Jewish life is not special, except to Jews and if affords no great powers except the comfort of unique people’s tradions and faith.

35

Harry Tuttle 10.20.03 at 5:53 pm

On the main topic. Islamic stagnation? It is far from clear that Islamicists done much intellectually. Much of the algebra a number theory with which they are credited appear actually to have been developed by Indies.

So preserving, unifying and extending the knowledge of three civilizations (Indian, Persian and Greco-Roman) is not much? Yea, both the Greeks and Indians knew the basics of Algebra, but they never applied it well as it was too hard to do without zero.

Not to mention Muslims inventing the watch, the telescope, the timing pendulum, the mariner’s compass and astrolabe, soap, spherical trigonometry, the base system of numbering, naming nearly every star visible in the sky or discovering that disease was communicable by air.

Not much…

36

Shai 10.20.03 at 6:51 pm

re the “jewish mother” argument, via Steven Pinker, twin studies have shown that the influence of parents on many metrics (e.g. personality) is low, around 2-5%. In the lecture I link to, he estimates by citation that 40-60% of the variation is genetic, 40-60 something else, presumably culture, random chance, developmental events, etc, some things, like g, being more heritable than others.

re the jewish iq argument, there are two counter arguments, one being that there is (apparently) more variation within groups than between groups, and the flynn effect, et al by which iq’s have risen a standard deviation in one generation, despite similar genetic heritage. pinker used the example of the difference in g between eastern and western european immigrants that subsequently dissapeared, so there’s no reason to believe otherwise for other groups that mirror the socioeconomic differences between the groups in previous generations

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Alihodza 10.20.03 at 7:47 pm

As drapetomaniac points out, Mahatir’s speech was actually very reform-minded, and urged Muslims to stop obsessing over Israeli crimes and get on with impriving their own plight. It is not wrong for him to express his view that Jews rule the world (though most of us here may think it is silly) – from a Muslim standpoint, I guess having a fair degree of control over US foreign policy and the existence of an aggressive nuclear power bent on “reshaping” the Middle East can sometimes be mistaken for “ruling the world”. If we regard pronouncements such as Mahatir’s as just conspiracy theories and crude anti-semitism then how can we hope to engage with the Muslim world?

On the undoubdted intellectual success of Jewish people, Chris’s original post quoted Magee’s “rumblings about Jews, as persons cast hither and thither by economic and political instability,” which I think is far more pertinent than racist genetic theories. Dan (echoed by pathos) reminds us that “the easiest way (in a meritocratic society) to [succeed] is through education. Become the doctors, the lawyers, the bankers, and so on.” Robert goes on to suggest that Jewish talent thrived in adversity, which explains why modern day Israel has comparatively low educational test scores compared to the diaspora. This is an interesting area of study and we have much to learn from their experience.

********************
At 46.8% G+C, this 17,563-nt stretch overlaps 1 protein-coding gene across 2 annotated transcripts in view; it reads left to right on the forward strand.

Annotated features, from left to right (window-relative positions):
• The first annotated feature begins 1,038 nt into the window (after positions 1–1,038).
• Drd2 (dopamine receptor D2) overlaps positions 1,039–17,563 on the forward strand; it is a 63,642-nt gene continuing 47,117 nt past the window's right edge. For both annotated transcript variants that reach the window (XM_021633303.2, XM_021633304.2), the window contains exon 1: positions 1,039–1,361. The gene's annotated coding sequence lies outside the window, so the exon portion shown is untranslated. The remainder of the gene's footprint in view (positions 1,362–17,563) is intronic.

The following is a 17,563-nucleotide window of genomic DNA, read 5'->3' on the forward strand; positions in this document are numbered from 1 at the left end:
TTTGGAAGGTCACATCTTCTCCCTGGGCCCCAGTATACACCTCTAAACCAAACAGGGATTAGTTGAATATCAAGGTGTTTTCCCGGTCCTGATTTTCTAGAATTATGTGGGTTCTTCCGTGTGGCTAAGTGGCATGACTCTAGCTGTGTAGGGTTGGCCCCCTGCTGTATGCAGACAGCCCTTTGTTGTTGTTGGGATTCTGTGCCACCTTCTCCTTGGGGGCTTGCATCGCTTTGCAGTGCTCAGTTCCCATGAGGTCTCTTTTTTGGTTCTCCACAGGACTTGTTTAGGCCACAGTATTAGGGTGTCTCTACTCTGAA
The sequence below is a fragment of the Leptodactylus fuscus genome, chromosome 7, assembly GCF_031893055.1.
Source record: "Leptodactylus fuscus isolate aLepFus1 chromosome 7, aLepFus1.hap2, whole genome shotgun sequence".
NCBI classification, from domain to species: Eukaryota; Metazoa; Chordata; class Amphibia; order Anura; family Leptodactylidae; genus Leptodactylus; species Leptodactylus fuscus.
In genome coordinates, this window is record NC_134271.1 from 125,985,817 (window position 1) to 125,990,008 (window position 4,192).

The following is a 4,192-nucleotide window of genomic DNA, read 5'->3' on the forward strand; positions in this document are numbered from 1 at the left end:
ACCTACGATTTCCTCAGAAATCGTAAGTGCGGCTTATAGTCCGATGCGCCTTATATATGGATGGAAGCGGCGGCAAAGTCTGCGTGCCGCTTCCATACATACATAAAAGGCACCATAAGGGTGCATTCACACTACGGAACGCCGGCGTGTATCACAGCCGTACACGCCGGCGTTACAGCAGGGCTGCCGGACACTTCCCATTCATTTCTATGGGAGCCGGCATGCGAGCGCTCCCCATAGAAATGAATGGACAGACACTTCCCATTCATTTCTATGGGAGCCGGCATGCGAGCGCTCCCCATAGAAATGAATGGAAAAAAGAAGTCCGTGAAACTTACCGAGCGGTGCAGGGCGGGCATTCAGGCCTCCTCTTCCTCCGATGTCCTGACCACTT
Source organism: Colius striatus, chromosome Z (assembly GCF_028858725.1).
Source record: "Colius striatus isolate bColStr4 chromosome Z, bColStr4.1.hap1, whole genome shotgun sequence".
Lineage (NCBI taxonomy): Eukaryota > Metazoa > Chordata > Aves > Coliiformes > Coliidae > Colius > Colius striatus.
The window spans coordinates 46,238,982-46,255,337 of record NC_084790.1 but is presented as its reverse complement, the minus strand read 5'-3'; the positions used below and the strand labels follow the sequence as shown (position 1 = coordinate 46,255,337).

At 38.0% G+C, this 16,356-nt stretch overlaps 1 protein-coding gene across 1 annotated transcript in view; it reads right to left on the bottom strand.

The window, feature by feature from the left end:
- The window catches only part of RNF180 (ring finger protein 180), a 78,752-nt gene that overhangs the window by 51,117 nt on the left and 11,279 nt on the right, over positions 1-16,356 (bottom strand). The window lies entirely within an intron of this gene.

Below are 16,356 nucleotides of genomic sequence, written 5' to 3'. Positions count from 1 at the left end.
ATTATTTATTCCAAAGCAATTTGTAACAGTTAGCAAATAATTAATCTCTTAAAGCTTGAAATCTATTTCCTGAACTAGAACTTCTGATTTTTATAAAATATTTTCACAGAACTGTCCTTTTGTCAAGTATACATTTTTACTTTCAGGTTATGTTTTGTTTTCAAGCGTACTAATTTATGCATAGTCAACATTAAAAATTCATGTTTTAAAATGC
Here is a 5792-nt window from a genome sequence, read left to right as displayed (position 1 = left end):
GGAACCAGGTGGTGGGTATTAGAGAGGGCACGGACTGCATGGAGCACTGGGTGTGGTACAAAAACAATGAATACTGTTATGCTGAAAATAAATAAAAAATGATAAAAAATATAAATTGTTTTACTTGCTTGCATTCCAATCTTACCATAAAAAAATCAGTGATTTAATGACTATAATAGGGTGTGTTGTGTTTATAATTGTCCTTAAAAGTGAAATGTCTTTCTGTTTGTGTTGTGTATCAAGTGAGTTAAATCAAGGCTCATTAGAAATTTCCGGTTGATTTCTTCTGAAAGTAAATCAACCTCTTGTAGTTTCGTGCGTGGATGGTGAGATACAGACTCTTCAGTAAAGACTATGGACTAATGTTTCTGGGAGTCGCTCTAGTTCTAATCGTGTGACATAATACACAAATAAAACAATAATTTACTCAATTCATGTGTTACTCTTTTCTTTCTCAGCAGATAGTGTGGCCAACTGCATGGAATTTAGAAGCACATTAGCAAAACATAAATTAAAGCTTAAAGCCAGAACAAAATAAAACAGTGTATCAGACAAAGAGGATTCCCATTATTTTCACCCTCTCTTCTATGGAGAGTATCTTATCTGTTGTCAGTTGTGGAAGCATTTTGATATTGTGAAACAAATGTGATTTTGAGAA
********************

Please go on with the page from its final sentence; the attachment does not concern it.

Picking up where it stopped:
Ironically, many of the same phenomena can be seen among the Palestinian diaspora now. They are one of the most educated groups in the societies they inhabit as a result of Israel’s ethnic cleansing policies.

However, I find it hard to understand why it is that only drapetomaniac and harry tutle come to the defence of Islamic cultural heritage, which was so maligned by Chris’s original post. Go browse http://www.Muslimheritage.com – their contribution to modern science, culture and technology is massively under-appreciated. Muslims played a substantial role in shaping modern day Europe, which makes the current wave of Islamophobia so strange.

One day, it would be nice to think that people will oppose Islamophobia with the same vigour they now apply to opposing anti-semitism.

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Chris Bertram 10.20.03 at 7:59 pm

Alihodza: _ “Islamic cultural heritage, which was so maligned by Chris’s original post.” _

No so. Or, if so, unintentionally. What Mahathir says about early Islamic achievements (in the passage I quoted) is quite right. But Islam hasn’t made a comparable contribution to science or culture for many centuries now.

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Bob 10.20.03 at 11:57 pm

The chosen contrast made here between Jewish and Islamic cultures is perhaps less illuminating than other contrasts which could have been selected. I have in mind a public debate in the early 1990s about whether what is construed as “Asian values” was and is a conducive factor in the rapid industrialisation of some Asian countries during the last 20 to 30 years.

Exactly what is taken to be characteristic of Asian values is seldom entirely clear. One variation encountered is the legacy from the cooperative social ethic required for cultivating rice in paddy fields. Another claim, made by Lee Quan Yew, the patriarch of Singapore, was put as: “Do not do unto other what you would not have others do unto you,” which he contrasted with what he claimed as the western, Christian ethic of: “Do unto others what you would have others do unto you.”

However, I rather thought Georege Bernard Shaw got there before him with: “Don’t do unto others what you would have others do unto you – their tastes may not be the same.” I then came across this by Fareed Zakaria: